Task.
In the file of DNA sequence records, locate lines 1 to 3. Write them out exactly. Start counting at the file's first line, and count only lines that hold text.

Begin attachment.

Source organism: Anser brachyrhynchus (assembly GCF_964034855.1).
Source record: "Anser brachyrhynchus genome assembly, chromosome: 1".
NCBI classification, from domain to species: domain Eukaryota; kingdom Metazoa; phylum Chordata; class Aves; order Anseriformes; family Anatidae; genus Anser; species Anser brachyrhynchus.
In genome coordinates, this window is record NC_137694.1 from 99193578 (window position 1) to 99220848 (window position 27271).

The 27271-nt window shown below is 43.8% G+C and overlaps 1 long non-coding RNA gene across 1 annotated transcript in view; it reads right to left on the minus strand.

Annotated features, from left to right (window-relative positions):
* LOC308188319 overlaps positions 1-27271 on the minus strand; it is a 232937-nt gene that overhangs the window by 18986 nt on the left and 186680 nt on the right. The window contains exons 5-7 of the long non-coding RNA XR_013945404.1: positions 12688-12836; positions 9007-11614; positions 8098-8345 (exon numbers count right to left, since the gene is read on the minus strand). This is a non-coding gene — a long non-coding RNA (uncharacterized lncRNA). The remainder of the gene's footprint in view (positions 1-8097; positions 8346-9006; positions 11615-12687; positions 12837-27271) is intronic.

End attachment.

Source organism: Anser brachyrhynchus (assembly GCF_964034855.1).
Source record: "Anser brachyrhynchus genome assembly, chromosome: 1".
NCBI classification, from domain to species: domain Eukaryota; kingdom Metazoa; phylum Chordata; class Aves; order Anseriformes; family Anatidae; genus Anser; species Anser brachyrhynchus.